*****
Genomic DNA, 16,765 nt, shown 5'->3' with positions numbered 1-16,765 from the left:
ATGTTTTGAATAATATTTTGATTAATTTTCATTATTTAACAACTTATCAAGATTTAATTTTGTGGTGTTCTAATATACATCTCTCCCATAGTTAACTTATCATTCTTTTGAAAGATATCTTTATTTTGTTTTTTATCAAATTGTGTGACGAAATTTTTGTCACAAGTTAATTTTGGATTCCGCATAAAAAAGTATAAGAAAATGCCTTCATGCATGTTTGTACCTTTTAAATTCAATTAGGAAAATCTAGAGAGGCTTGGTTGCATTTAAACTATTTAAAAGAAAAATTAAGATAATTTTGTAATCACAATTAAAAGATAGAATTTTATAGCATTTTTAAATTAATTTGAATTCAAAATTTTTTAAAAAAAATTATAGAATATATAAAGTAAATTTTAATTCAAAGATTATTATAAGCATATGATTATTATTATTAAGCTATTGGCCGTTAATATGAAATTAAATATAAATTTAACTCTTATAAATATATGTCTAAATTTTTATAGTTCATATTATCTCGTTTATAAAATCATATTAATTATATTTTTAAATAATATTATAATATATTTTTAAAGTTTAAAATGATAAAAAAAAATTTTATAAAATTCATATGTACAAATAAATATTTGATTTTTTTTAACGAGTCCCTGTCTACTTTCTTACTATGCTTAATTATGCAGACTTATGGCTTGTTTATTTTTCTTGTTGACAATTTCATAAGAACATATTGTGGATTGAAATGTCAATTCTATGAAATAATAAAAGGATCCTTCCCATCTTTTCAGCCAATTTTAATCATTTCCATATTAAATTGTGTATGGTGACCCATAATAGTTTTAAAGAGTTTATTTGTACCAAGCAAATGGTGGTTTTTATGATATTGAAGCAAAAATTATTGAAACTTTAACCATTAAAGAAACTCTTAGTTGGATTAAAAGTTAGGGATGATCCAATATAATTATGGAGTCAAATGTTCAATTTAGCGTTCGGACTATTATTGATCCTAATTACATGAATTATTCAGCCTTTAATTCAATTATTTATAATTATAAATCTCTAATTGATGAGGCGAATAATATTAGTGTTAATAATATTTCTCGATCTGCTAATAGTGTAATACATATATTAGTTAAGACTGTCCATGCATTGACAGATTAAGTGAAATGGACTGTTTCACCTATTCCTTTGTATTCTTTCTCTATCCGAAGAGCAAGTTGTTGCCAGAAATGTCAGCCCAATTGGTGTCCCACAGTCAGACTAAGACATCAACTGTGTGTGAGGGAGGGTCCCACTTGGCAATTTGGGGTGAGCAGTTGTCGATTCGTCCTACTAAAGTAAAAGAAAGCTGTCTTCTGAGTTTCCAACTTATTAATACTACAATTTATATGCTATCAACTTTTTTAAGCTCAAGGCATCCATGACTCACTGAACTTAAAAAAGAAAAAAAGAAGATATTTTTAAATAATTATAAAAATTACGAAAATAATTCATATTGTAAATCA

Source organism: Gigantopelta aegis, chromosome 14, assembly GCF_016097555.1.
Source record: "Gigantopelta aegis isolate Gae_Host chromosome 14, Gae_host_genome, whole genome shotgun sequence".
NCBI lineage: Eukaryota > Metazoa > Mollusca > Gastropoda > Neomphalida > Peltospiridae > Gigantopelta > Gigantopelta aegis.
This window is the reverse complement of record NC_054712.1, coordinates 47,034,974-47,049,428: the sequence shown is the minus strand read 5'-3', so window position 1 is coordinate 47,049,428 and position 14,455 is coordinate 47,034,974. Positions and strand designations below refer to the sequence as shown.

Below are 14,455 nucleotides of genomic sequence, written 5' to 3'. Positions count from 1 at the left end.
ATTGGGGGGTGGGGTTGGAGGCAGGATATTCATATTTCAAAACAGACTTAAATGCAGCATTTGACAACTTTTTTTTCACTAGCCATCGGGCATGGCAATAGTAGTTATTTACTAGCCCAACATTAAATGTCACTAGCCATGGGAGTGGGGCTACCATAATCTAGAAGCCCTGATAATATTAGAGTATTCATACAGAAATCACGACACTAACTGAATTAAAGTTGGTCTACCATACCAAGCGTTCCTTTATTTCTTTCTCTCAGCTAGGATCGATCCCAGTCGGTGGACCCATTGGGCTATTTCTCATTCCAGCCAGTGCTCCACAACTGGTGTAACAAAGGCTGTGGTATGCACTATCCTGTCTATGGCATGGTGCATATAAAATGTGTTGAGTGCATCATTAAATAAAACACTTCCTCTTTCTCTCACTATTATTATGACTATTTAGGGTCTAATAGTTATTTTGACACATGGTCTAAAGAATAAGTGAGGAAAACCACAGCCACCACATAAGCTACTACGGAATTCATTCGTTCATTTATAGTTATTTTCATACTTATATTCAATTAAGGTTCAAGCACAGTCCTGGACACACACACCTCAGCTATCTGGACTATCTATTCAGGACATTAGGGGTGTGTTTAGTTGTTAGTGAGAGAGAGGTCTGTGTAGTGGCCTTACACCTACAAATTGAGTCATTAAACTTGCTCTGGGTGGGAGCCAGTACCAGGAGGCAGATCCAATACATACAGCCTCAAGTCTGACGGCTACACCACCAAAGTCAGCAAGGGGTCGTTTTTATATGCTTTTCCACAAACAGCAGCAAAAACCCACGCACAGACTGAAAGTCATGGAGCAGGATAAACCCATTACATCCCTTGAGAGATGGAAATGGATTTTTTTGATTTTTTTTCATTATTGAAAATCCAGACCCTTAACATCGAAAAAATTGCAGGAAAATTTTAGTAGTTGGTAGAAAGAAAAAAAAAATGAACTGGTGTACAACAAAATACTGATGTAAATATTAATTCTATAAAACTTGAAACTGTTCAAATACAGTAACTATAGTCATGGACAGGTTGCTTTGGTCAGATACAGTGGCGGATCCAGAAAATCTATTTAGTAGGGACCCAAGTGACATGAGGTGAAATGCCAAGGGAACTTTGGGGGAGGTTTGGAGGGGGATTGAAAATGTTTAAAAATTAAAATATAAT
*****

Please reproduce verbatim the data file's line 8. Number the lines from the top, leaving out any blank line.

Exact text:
ATTGGGGGGTGGGGTTGGAGGCAGGATATTCATATTTCAAAACAGACTTAAATGCAGCATTTGACAACTTTTTTTTCACTAGCCATCGGGCATGGCAATAGTAGTTATTTACTAGCCCAACATTAAATGTCACTAGCCATGGGAGTGGGGCTACCATAATCTAGAAGCCCTGATAATATTAGAGTATTCATACAGAAATCACGACACTAACTGAATTAAAGTTGGTCTACCATACCAAGCGTTCCTTTATTTCTTTCTCTCAGCTAGGATCGATCCCAGTCGGTGGACCCATTGGGCTATTTCTCATTCCAGCCAGTGCTCCACAACTGGTGTAACAAAGGCTGTGGTATGCACTATCCTGTCTATGGCATGGTGCATATAAAATGTGTTGAGTGCATCATTAAATAAAACACTTCCTCTTTCTCTCACTATTATTATGACTATTTAGGGTCTAATAGTTATTTTGACACATGGTCTAAAGAATAAGTGAGGAAAACCACAGCCACCACATAAGCTACTACGGAATTCATTCGTTCATTTATAGTTATTTTCATACTTATATTCAATTAAGGTTCAAGCACAGTCCTGGACACACACACCTCAGCTATCTGGACTATCTATTCAGGACATTAGGGGTGTGTTTAGTTGTTAGTGAGAGAGAGGTCTGTGTAGTGGCCTTACACCTACAAATTGAGTCATTAAACTTGCTCTGGGTGGGAGCCAGTACCAGGAGGCAGATCCAATACATACAGCCTCAAGTCTGACGGCTACACCACCAAAGTCAGCAAGGGGTCGTTTTTATATGCTTTTCCACAAACAGCAGCAAAAACCCACGCACAGACTGAAAGTCATGGAGCAGGATAAACCCATTACATCCCTTGAGAGATGGAAATGGATTTTTTTGATTTTTTTTCATTATTGAAAATCCAGACCCTTAACATCGAAAAAATTGCAGGAAAATTTTAGTAGTTGGTAGAAAGAAAAAAAAAATGAACTGGTGTACAACAAAATACTGATGTAAATATTAATTCTATAAAACTTGAAACTGTTCAAATACAGTAACTATAGTCATGGACAGGTTGCTTTGGTCAGATACAGTGGCGGATCCAGAAAATCTATTTAGTAGGGACCCAAGTGACATGAGGTGAAATGCCAAGGGAACTTTGGGGGAGGTTTGGAGGGGGATTGAAAATGTTTAAAAATTAAAATATAAT